Oxfordshire Green Party

Banbury and Cherwell GP's response to Cherwell DC consultation on their Low Carbon Strategy

4 October 2012

Banbury and Cherwell GP's response to Cherwell DC consultation on their Low Carbon Strategy:


"Banbury and Cherwell Green Party welcomes the direction of travel set out in the strategy. We note the intention to further reduce the carbon footprints generated by the Council’s own activity and those in the community. We also welcome the recognition given to voluntary local groups that have low carbon concerns.

It is unclear whether the District has set any community targets for reduction in CO2. We are disappointed that there is not a costed implementation plan. We are surprised that there are no obvious means of monitoring progress and taking remedial action.

There is no risk analysis. There is no mention of the current economic and political circumstances that could frustrate the good intentions set out in the strategy.  For example on page 4 of the strategy, it is noted that 9.7% of the Cherwell population is in fuel poverty.  We suggest that many of these folk are likely to be recipients of Council Tax benefit. It is understood from press reports that the Government will cut the Council Tax benefit grant by 10% next April. Local councils, will be given more discretion in administering the Council Tax benefit next year. It is reported nationally that because of the pressure on public finances that some low income families will pay some or all Council Tax for the first time. This is likely to negate any effort to reduce fuel poverty. Furthermore it is unclear from the strategy exactly what financial assistance will be available for home insulation for disadvantaged groups when the current grant scheme is wound up this year.

Page 5 of the draft strategy states, “Approximately 622,000 tonnes of CO2 emissions originated from road transport sources in the district in 2009. We need to reduce these emissions, reduce local air pollution from traffic sources and reduce congestion”.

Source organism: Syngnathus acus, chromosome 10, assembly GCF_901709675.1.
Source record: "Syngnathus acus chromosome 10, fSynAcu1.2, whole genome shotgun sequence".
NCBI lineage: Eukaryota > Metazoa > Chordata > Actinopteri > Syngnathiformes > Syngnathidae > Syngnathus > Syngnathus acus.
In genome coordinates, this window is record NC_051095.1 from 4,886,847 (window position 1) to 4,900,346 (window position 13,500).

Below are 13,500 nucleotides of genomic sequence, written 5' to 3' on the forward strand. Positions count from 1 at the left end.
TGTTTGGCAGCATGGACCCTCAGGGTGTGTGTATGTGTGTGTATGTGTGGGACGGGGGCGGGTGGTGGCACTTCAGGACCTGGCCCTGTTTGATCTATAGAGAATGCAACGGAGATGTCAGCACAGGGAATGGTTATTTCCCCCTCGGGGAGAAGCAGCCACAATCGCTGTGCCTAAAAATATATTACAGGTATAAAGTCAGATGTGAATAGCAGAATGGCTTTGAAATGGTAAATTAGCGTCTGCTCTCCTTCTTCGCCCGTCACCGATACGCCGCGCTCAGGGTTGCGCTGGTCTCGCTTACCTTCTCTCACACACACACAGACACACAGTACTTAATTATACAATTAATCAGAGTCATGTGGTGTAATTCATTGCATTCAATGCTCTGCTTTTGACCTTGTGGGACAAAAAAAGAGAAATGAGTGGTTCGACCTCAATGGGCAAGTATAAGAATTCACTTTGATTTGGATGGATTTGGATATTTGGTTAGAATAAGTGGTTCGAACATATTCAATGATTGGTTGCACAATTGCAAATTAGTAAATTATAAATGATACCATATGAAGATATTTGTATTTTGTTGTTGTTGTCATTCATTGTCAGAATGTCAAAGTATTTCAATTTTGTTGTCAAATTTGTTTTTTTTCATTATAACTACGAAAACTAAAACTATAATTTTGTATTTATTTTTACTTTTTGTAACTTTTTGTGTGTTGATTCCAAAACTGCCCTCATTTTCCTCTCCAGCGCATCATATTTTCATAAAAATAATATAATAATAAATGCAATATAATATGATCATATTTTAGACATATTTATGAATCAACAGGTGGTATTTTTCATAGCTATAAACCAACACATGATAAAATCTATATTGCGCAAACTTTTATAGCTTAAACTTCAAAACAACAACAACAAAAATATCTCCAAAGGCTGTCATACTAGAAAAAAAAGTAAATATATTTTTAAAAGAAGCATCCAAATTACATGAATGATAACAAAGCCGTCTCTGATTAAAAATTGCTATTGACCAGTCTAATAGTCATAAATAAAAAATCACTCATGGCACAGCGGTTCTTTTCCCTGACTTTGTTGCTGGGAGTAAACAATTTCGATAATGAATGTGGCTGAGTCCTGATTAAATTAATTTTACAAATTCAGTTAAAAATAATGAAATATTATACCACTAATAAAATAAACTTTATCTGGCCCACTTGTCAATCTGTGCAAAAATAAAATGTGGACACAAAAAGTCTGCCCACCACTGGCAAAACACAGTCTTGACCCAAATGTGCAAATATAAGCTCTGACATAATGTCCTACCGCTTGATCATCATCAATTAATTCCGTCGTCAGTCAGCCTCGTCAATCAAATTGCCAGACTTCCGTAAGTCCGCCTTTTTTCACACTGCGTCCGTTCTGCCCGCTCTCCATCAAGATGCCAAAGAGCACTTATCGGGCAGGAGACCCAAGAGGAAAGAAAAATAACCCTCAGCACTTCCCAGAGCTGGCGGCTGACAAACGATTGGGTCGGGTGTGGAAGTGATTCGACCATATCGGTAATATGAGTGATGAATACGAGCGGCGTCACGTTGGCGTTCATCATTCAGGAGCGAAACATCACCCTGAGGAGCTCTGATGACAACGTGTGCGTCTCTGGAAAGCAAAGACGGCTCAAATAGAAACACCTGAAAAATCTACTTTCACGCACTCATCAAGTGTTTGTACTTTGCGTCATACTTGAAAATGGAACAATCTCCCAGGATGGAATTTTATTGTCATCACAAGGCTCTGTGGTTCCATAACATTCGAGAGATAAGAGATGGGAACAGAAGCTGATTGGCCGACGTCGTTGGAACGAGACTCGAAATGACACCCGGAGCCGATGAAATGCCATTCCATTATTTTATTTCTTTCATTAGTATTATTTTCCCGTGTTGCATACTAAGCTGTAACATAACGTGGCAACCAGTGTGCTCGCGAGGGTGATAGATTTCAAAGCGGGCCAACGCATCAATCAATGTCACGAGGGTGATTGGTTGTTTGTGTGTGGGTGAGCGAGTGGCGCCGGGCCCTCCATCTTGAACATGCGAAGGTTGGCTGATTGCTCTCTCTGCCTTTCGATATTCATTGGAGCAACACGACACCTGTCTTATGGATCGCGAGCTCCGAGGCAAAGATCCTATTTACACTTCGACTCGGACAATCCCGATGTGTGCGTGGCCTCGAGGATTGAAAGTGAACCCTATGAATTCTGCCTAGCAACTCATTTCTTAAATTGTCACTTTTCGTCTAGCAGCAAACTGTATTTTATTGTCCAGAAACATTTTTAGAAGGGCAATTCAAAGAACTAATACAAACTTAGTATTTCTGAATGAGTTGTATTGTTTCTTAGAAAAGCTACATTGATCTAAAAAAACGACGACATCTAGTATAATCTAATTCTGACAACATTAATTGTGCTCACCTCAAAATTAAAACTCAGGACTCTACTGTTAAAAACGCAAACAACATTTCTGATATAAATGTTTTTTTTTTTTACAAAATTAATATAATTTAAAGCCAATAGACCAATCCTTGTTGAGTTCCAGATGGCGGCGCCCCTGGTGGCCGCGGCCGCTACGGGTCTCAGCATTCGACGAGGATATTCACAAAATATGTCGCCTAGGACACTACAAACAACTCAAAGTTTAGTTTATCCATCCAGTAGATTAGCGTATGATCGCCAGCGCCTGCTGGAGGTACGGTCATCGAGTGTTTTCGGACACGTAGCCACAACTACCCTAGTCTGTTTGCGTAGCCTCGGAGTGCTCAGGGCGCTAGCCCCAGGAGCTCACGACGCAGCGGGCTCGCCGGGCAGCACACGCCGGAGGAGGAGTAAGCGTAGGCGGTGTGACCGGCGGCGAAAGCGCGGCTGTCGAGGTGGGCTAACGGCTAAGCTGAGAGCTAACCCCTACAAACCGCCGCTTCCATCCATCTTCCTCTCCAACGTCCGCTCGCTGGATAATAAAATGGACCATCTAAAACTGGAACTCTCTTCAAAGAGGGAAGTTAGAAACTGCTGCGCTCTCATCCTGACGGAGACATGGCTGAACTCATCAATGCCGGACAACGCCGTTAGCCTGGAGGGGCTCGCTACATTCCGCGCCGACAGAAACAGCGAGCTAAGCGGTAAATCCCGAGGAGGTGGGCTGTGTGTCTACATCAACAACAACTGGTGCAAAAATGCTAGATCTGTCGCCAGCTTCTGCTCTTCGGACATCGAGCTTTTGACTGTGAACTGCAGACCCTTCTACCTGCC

The strategy is silent on public transport. An annual season ticket from Banbury to Oxford now costs £1788 per anum, (approximately £1900 after January 2013).  In addition, car owners currently face an annual £960 to park at Banbury station, (as this charge is unregulated the cost could exceed £1000 next year). There is no incentive for car owners to switch to rail for the daily commute to Oxford. Already Green Party supporters living in Kidlington are reporting longer tailbacks through the village with consequential increases in congestion and pollution. Whilst recognising that traffic management is principally a County function, Cherwell could have legitimately spoken up for clean air but chose to stay silent when the rail fare increases were announced.

The strategy missed an opportunity to promote 20 MPH speed limits in residential areas. Research has shown that such speed limits reduce fuel consumption and pollution and improve road safety. Safer roads encourage cycling and walking with consequential beneficial effects on health and less use of a car. Cherwell could champion more 20 MPH zones to the County Council.

The troubled Local Development Plan is referred to on page 13. The strategy draws attention to LDP concentrating on high environmental standards of design and construction but ignores the carbon implications of meeting local housing and transport needs. The questionable Cherwell 20 year new Housing target is now reported to be an additional 16750 homes. Page 10 of the strategy gives a Cherwell total per capita CO2 emission level of 7.8 tonnes. Assuming that there will be an average of two persons per household who work and travel the increase in CO2 emissions will be 16750 X 7.8 X 2 = 261300 tonnes. This is an equivalent tonnage to increasing the 2009 traffic CO2 emissions by 42%.

Page 6 refers to the need to plant more trees as Cherwell has the lowest percentage of woodland in Oxfordshire, which itself is the least wooded county in the South East. The strategy recognises the value of trees as a renewable source of fuel and as sequestrators of carbon. Many thousands of trees would need to be planted to make any impact upon the projected growth in carbon inherent in the LDP. Many of us will recollect the campaign to “plant a tree in ‘73”-it is pity that Cherwell is not offering better leadership to encourage tree planting, where land is not required for food production, by individuals, public bodies, developers and land owners and not merely to “continue to support” existing worthy projects."

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